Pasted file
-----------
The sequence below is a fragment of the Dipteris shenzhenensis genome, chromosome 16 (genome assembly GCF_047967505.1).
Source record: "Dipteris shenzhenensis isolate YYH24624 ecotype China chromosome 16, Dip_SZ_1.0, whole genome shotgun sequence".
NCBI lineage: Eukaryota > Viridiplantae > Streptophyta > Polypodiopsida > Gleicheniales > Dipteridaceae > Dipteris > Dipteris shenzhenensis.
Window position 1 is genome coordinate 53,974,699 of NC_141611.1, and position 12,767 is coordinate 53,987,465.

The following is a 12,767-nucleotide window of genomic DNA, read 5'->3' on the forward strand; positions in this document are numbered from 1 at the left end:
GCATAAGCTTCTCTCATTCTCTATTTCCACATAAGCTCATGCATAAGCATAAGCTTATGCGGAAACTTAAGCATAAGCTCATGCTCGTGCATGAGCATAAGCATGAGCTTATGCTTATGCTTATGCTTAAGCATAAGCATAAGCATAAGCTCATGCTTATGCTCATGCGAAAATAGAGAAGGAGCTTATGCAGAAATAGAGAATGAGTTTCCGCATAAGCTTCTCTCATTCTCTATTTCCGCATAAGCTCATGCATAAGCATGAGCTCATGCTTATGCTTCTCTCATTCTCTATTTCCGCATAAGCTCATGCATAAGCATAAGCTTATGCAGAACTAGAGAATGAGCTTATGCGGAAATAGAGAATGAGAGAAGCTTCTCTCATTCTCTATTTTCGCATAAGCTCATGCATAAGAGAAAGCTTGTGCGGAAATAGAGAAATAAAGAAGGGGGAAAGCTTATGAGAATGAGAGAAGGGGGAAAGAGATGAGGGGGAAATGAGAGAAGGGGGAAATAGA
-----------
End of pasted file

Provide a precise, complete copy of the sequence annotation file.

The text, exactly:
The sequence below is a fragment of the Dipteris shenzhenensis genome, chromosome 16 (genome assembly GCF_047967505.1).
Source record: "Dipteris shenzhenensis isolate YYH24624 ecotype China chromosome 16, Dip_SZ_1.0, whole genome shotgun sequence".
NCBI lineage: Eukaryota > Viridiplantae > Streptophyta > Polypodiopsida > Gleicheniales > Dipteridaceae > Dipteris > Dipteris shenzhenensis.
Window position 1 is genome coordinate 53,974,699 of NC_141611.1, and position 12,767 is coordinate 53,987,465.

The following is a 12,767-nucleotide window of genomic DNA, read 5'->3' on the forward strand; positions in this document are numbered from 1 at the left end:
GCATAAGCTTCTCTCATTCTCTATTTCCACATAAGCTCATGCATAAGCATAAGCTTATGCGGAAACTTAAGCATAAGCTCATGCTCGTGCATGAGCATAAGCATGAGCTTATGCTTATGCTTATGCTTAAGCATAAGCATAAGCATAAGCTCATGCTTATGCTCATGCGAAAATAGAGAAGGAGCTTATGCAGAAATAGAGAATGAGTTTCCGCATAAGCTTCTCTCATTCTCTATTTCCGCATAAGCTCATGCATAAGCATGAGCTCATGCTTATGCTTCTCTCATTCTCTATTTCCGCATAAGCTCATGCATAAGCATAAGCTTATGCAGAACTAGAGAATGAGCTTATGCGGAAATAGAGAATGAGAGAAGCTTCTCTCATTCTCTATTTTCGCATAAGCTCATGCATAAGAGAAAGCTTGTGCGGAAATAGAGAAATAAAGAAGGGGGAAAGCTTATGAGAATGAGAGAAGGGGGAAAGAGATGAGGGGGAAATGAGAGAAGGGGGAAATAGA